Mo: Just a note of thanks for all you did to bring about a successful wedding/reception for my daughter, K. Your accompaniment with "Cookie" was great! Again, thank you again for your technical help, adaptability, wonderful music, and professionalism. I.F.

Brothers Lazaroff were the third St. Louis band of the afternoon, and they had the tightest rhythm section, playing a short, country rock set of originals and a Townes Van Zandt cover, "White Freightliner," to close out.

Dear Mo, Thank you and your band for performing at our reception. Thank you so much for providing sound as well. We also want to thank you for taking time out of your busy schedule to rehearse with Robin. (solo vocalist) You all did a wonderful job. Thank you again, D and K


This 4-piece jazz/soul/house ensemble from St. Louis delivers one of the best tunes of the year...  All the lounges will be bobbin' to this one. Gonna be major!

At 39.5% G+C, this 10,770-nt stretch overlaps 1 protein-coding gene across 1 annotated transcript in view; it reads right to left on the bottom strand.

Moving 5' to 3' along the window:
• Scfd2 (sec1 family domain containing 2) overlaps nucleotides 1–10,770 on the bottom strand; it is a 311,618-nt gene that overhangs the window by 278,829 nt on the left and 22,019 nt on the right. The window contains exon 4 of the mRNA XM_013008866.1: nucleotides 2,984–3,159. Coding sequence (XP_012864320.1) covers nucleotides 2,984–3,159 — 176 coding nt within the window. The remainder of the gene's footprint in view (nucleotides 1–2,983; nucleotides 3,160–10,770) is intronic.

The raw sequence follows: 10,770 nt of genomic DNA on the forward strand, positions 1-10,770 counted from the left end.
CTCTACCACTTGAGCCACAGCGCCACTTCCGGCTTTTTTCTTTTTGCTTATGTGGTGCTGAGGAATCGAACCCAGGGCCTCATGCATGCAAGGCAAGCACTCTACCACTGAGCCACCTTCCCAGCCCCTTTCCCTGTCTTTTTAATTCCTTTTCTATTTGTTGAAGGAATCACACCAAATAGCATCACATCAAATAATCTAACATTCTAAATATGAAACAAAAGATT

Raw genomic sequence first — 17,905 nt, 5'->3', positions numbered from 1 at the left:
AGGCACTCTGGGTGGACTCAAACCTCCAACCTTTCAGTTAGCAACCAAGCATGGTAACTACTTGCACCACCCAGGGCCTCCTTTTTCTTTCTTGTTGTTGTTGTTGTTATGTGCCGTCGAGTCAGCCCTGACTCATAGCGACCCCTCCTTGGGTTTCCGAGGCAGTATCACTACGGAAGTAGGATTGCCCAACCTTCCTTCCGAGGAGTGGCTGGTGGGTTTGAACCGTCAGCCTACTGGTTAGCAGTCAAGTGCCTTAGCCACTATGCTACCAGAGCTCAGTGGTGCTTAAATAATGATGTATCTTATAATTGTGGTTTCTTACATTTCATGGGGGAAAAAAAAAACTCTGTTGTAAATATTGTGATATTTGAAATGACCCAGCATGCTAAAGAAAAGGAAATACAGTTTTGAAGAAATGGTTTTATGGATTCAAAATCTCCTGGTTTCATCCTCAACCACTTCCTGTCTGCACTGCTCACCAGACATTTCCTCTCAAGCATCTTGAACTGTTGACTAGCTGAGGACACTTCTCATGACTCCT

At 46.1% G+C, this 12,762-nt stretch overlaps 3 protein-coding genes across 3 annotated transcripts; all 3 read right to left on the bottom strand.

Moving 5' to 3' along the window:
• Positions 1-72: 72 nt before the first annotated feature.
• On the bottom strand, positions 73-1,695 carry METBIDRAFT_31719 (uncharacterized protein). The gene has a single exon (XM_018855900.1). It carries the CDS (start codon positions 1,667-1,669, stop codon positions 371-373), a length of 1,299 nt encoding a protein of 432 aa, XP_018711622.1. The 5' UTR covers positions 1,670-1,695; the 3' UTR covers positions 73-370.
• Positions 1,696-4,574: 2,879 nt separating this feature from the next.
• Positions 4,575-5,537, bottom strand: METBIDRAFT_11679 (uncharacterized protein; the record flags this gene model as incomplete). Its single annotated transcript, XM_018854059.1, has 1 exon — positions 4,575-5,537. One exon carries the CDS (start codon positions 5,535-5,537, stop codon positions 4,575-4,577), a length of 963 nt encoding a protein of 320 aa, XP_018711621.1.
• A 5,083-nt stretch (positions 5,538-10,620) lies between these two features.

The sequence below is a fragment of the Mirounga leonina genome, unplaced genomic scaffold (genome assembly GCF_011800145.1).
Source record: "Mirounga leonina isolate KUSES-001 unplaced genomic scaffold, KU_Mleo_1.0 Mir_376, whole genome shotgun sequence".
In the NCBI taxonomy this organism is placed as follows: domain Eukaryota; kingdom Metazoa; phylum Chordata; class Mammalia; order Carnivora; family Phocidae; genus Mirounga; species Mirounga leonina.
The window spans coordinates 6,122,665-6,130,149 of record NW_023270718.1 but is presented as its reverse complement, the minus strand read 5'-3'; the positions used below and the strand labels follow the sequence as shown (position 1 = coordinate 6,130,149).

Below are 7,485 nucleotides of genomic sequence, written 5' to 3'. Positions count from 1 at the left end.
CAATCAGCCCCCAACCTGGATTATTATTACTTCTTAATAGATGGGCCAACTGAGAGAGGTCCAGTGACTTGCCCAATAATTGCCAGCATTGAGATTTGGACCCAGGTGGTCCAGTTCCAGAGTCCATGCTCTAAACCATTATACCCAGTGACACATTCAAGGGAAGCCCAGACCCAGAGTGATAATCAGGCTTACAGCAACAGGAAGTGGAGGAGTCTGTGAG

Maurice, On behalf of the Our Gang Next Generation Players I would like to thank you for the accompaniment CD. It was a great help. Love and Prayers, Our Gang Next Generation Cast (P.M.)

(UJN's "How Can I")...perfect for a nighttime, poolside soiree, even in the winter.


Werewolves of St. Louis: Warren Zevon Tribute 10/23/2009

Brothers Lazaroff followed with “Dirty Life and Times” and then a biting and genuinely howling “Werewolves of London” and “Disorder in the House.” Keyboardist Mo Egeston brought the noise and drummer Grover Stewart the funk.